- The Art of Falling by Danielle McLaughlin
- His Only Wife by Peace Adzo Medie
- A Ghost in the Throat by Doireann Ní Ghríofa
- Acts of Desperation by Megan Nolan
- Fake Accounts by Lauren Oyler
- An Ordinary Wonder by Buki Papillon
- Detransition, Baby by Torrey Peters
- Jack by Marilynne Robinson – gets a “free pass” entry as MR is a previous winner
- Belladonna by Anbara Salam
- Kololo Hill by Neema Shah
- All Adults Here by Emma Straub
- Friends and Strangers by J. Courtney Sullivan
- Saving Lucia by Anna Vaught
- We Are All Birds of Uganda by Hafsa Zayyan
- How Much of These Hills Is Gold by C. Pam Zhang
I overlapped with this Goodreads list (which I didn’t look at until after compiling mine) on 28 titles. It erroneously includes The Anthill by Julianne Pachico – not released in the UK until May 2021 – but otherwise has another nearly 50, mostly solid, ideas, such as Luster by Raven Leilani, Blue Ticket by Sophie Mackintosh, and Death in her Hands by Ottessa Moshfegh.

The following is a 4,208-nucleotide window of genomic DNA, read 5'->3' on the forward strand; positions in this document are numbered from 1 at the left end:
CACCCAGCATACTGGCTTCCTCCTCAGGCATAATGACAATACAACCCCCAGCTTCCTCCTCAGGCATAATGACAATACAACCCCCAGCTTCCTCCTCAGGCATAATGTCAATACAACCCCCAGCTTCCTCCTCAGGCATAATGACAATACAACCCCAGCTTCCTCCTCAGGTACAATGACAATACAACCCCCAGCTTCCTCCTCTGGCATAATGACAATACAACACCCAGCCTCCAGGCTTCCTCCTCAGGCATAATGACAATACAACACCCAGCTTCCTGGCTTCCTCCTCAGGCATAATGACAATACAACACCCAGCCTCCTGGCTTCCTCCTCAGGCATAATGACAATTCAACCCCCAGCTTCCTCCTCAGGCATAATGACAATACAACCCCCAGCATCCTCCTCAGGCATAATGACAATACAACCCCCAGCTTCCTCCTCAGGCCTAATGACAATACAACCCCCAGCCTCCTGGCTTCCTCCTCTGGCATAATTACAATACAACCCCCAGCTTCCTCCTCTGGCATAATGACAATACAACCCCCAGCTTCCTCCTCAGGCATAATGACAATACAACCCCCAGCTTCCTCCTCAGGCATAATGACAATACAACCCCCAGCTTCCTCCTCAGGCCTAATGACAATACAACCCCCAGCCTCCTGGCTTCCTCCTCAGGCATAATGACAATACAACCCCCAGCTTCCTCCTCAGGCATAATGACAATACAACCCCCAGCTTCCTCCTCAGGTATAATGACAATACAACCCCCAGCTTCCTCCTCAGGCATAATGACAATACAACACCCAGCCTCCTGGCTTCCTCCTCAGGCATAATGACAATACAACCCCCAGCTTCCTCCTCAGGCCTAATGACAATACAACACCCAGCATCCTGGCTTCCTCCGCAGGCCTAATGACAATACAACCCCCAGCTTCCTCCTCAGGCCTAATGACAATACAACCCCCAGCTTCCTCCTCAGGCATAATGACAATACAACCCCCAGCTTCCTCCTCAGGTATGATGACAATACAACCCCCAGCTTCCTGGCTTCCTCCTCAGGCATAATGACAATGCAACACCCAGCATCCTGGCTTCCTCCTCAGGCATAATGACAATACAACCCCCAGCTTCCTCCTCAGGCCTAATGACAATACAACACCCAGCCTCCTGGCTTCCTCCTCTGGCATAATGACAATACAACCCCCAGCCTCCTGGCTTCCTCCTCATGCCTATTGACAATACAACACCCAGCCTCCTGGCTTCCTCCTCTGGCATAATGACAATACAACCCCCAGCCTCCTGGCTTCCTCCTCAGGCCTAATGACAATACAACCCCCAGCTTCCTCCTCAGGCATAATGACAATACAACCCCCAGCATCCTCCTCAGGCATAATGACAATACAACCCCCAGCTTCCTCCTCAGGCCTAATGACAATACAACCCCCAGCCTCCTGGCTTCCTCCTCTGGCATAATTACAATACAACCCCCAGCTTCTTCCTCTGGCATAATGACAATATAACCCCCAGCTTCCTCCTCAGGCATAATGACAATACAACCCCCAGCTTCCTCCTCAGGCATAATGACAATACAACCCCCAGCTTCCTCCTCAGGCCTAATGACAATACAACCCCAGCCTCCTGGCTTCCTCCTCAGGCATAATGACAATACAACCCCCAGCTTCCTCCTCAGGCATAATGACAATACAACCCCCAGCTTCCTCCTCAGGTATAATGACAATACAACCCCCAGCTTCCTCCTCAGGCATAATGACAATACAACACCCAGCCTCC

Any predictions or wishes for the Women’s Prize longlist?
I’m really not a Valentine’s Day person, yet this is the fifth year in a row that I’ve put together a themed post featuring books that have “Love” or a similar word in the title in the run-up to mid-February. (Here are the 2017, 2018, 2019 and 2020 posts. I’m also at work on a set of three “Heart” titles to post about on the 14th.) All three of the below books reflect, in their own ways, on how love perplexes and sustains us at different points in our lives.
The Emma Press Anthology of Love, ed. Rachel Piercey and Emma Wright (2018)